WASHINGTON -- Thirty trillion dollars, even in U.S. budget terms, is a lot of money.
That's the rough estimate from some analysts of the 10-year cost of Sen. Bernie Sanders' "Medicare for All" plan, just one of many expensive social programs that some of the 21 Democrats seeking to replace President Donald Trump have proposed.
To pay for those...Read more
California Gov. Gavin Newsom wants the state to provide health coverage to low-income young adults who are in the country illegally, but his plan would siphon public health dollars from several counties battling surging rates of sexually transmitted diseases and, in some cases, measles outbreaks.
Public health officials describe the proposed ...Read more
Popeye was right when he sang "I'm strong to the finich, cause I eats me spinach."
The legendary, one-eyed comic character's nearly 100-year-old message to kids about the benefits of eating the leafy green vegetable still holds true.
Researchers at Washington State University and Florida State University found that telling children about the ...Read more
Now that actress Marcia Cross has been in remission from anal cancer for about a year, she has a mission.
"I want to help put a dent in the stigma around anal cancer," the former Desperate Housewives star, 57, recently told People magazine. "I've read a lot of cancer survivor stories and many people -- women, especially -- were too embarrassed ...Read more
WASHINGTON -- Federal officials are proposing new regulations that for the first time could allow patients to compare prices charged by various hospitals and other health care providers using data sent to their smartphones.
Donald Rucker, who coordinates health information technology policy for the Department of Health and Human Services, said ...Read more
Sudden weakness on one side of the body. Slurred speech. Loss of vision. Trouble with balance. Severe headaches.
These are signs of a stroke. If it happened to someone close to you, would you know what to do?
After the age of 55, the risk of a stroke doubles every decade, but younger people can be at risk too. In recent weeks, both 52-year-old...Read more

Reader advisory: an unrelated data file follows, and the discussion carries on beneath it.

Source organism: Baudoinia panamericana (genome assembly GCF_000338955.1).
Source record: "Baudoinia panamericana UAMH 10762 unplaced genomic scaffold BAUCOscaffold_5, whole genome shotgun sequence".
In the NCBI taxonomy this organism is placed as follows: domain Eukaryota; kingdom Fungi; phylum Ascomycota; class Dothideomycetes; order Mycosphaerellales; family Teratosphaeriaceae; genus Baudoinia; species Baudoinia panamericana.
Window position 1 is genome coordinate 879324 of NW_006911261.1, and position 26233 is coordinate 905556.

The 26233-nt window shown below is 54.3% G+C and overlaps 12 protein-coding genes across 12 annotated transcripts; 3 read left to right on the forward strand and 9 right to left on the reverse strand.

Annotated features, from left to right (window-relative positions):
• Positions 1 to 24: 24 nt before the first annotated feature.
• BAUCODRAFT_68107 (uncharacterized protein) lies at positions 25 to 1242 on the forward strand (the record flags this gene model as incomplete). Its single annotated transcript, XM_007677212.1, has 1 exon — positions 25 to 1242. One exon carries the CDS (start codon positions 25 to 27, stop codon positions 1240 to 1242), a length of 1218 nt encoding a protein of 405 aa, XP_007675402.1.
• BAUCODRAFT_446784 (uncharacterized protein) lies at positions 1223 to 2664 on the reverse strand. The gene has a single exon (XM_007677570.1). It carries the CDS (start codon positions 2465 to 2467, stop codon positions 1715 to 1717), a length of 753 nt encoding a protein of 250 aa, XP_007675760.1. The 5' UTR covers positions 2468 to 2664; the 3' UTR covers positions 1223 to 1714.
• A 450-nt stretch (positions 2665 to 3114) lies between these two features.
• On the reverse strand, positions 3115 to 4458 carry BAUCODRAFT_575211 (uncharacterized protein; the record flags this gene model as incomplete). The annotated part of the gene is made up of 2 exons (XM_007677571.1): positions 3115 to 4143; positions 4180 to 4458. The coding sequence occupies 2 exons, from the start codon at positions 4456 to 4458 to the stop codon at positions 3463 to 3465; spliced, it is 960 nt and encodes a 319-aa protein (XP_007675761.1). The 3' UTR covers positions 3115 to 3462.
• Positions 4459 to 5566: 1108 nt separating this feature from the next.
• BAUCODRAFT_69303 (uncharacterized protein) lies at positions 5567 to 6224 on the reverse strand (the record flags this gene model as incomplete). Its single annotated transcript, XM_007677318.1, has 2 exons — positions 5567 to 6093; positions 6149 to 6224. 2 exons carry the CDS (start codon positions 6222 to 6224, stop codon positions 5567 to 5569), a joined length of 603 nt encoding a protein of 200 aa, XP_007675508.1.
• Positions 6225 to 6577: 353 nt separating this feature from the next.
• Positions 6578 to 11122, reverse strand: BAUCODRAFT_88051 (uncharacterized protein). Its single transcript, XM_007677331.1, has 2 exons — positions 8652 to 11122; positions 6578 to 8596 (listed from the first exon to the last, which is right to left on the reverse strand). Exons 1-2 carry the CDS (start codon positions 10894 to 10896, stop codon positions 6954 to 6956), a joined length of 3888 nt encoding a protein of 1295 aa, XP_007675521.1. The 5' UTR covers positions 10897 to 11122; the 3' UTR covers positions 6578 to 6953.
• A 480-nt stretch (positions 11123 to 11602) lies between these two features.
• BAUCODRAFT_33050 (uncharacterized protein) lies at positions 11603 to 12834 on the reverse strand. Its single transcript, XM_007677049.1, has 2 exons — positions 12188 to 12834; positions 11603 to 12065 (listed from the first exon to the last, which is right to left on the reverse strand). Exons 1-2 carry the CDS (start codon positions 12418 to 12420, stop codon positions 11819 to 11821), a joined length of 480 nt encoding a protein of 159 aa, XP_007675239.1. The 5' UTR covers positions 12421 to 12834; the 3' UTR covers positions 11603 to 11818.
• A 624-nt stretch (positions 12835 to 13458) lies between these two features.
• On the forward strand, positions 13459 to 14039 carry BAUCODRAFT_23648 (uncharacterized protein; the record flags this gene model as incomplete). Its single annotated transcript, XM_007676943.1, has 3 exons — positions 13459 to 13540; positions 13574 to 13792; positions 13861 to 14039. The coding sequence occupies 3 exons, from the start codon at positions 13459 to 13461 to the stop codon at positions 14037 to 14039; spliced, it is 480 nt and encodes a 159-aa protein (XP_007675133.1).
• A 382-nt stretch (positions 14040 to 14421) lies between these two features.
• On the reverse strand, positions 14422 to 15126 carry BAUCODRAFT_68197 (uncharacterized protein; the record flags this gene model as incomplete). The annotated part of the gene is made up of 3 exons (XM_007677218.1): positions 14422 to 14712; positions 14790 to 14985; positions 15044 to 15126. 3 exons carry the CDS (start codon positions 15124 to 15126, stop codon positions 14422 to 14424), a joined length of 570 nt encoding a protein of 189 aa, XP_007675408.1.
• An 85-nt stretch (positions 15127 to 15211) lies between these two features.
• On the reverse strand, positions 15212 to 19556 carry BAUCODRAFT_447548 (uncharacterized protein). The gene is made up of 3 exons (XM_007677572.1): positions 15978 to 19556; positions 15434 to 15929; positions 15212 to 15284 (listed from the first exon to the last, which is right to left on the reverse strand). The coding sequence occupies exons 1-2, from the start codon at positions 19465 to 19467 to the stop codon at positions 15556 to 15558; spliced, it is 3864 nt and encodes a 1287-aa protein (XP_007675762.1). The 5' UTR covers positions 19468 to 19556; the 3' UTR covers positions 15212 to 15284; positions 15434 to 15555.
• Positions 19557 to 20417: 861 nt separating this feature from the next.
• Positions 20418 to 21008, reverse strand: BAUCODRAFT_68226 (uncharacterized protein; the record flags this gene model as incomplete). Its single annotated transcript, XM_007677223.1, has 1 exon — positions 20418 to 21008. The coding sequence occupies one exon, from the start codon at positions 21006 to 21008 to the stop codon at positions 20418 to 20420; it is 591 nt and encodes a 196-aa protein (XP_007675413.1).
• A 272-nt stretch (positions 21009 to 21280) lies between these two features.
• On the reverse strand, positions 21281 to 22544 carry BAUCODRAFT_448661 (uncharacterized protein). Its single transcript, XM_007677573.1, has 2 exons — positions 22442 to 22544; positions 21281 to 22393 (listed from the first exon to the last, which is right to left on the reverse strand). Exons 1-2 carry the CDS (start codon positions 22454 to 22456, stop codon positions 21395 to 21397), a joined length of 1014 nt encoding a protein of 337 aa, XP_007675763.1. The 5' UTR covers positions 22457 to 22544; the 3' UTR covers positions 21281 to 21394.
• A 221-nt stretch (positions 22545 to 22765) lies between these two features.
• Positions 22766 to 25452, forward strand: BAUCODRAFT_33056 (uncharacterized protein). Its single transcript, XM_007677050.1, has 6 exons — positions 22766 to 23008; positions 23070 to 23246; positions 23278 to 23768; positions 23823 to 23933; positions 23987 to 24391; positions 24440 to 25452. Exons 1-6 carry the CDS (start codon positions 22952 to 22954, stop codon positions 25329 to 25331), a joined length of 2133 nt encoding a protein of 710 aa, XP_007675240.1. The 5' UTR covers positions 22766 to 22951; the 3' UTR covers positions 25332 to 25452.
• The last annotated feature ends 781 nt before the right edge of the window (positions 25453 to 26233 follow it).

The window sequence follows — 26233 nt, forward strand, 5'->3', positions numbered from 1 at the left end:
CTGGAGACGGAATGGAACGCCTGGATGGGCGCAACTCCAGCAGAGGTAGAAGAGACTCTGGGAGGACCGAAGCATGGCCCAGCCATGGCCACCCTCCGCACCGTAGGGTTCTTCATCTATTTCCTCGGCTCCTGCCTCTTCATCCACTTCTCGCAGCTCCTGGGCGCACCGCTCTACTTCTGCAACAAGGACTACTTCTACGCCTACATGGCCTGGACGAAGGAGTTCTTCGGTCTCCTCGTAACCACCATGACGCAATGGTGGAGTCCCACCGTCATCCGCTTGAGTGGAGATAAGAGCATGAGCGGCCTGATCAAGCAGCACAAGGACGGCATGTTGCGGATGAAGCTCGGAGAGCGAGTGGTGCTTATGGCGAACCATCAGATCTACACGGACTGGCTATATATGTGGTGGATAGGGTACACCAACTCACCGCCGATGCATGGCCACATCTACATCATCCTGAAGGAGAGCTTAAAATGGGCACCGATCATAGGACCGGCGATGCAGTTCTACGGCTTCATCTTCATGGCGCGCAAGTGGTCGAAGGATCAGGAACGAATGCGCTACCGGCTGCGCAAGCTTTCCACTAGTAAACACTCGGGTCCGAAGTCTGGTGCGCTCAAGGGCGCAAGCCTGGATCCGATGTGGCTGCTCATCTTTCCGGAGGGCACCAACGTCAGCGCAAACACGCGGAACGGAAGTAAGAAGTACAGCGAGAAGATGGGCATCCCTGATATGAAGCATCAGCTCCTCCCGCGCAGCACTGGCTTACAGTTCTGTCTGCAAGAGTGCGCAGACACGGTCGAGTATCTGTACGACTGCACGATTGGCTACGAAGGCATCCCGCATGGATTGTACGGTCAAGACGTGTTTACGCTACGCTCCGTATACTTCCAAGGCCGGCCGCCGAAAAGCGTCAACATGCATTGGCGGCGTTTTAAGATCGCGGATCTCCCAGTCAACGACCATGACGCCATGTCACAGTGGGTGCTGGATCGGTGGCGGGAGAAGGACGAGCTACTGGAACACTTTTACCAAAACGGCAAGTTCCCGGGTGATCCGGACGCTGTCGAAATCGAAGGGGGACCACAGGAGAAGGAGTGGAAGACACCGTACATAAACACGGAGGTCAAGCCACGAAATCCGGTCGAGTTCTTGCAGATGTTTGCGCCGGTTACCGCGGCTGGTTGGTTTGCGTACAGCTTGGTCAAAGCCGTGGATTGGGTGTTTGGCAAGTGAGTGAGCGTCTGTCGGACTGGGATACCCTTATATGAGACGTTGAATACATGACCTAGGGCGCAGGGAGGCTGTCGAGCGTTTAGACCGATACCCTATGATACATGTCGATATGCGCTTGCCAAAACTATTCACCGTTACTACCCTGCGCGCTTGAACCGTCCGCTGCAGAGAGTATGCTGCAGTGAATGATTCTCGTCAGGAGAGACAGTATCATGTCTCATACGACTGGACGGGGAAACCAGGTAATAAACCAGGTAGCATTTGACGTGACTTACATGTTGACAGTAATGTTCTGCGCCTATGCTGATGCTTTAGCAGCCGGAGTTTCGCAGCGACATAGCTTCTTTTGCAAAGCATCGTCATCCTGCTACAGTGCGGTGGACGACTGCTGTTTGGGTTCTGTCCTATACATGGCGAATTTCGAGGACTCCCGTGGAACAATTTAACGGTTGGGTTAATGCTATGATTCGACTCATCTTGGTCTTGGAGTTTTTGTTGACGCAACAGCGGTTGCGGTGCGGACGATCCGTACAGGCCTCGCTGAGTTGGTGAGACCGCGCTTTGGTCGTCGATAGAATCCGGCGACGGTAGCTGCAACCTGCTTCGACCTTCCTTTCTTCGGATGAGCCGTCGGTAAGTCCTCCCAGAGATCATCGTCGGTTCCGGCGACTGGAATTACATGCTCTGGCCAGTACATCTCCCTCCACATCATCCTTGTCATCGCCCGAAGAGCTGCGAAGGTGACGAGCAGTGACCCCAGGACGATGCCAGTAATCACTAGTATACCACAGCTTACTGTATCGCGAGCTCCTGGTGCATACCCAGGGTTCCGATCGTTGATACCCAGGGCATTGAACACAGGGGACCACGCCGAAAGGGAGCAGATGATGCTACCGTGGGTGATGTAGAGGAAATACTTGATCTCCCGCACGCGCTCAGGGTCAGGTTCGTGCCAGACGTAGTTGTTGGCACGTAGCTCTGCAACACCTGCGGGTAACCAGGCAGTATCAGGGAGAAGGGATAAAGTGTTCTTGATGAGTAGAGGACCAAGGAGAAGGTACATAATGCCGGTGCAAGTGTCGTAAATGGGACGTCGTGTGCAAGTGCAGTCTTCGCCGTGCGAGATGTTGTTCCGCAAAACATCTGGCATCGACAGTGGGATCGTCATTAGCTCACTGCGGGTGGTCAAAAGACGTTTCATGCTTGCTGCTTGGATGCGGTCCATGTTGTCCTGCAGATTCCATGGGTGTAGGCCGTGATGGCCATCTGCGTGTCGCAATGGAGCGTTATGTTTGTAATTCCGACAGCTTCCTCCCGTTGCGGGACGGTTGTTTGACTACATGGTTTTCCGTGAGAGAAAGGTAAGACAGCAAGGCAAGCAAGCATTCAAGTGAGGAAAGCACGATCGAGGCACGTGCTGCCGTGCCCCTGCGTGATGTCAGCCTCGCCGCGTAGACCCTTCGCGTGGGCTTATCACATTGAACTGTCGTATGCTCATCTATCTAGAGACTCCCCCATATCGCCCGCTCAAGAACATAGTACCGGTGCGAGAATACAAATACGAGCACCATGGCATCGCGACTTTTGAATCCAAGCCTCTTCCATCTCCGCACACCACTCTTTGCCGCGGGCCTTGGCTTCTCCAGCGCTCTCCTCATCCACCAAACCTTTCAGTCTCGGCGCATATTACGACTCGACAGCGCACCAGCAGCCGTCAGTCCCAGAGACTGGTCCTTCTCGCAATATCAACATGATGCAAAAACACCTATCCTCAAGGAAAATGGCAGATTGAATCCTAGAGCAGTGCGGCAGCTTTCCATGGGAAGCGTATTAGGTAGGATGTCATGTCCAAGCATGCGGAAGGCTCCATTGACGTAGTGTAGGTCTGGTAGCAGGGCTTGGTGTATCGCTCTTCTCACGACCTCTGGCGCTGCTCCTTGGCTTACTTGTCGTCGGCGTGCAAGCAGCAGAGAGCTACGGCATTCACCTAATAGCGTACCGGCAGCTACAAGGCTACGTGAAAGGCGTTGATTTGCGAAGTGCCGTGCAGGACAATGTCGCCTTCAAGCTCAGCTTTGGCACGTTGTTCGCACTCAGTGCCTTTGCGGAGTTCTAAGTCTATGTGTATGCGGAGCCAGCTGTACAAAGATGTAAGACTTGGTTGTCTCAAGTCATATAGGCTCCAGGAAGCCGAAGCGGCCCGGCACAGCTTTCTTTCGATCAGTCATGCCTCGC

WEST PALM BEACH, Fla. -- Florida's southernmost alligators are too skinny and Lake Okeechobee is choking on sediment, but natural springs long dry are bubbling again because of ecosystem repairs highlighted in a new report card on Everglades health.
The federal performance report, which grades the well-being of Everglades flora and fauna on a 1...Read more
WASHINGTON -- The Trump administration is urging a conservative U.S. appeals court to cancel Medicaid coverage for 12 million Americans, insurance subsidies for 10 million more and the protections for 133 million people against preexisting conditions.
But it's the legal rationale being advanced by the administration that is many raising ...Read more
CHICAGO -- 5G, the fifth generation of wireless, promises lightning-fast download speeds and could lay the foundation for high-tech advancements like self-driving cars. But like many new technologies, it's sparking concern about potential health issues.
The first generation of wireless ushered in mobile phones and 2G brought texting. 3G laid ...Read more
Dr. Hasan Shanawani was overcome by frustration. So, recently he picked up his cellphone and began sharing on Twitter his family's enraging experiences with the U.S. health care system.
It was an act of defiance -- and desperation. Like millions of people who are sick or old and the families who care for them, this physician was disheartened by...Read more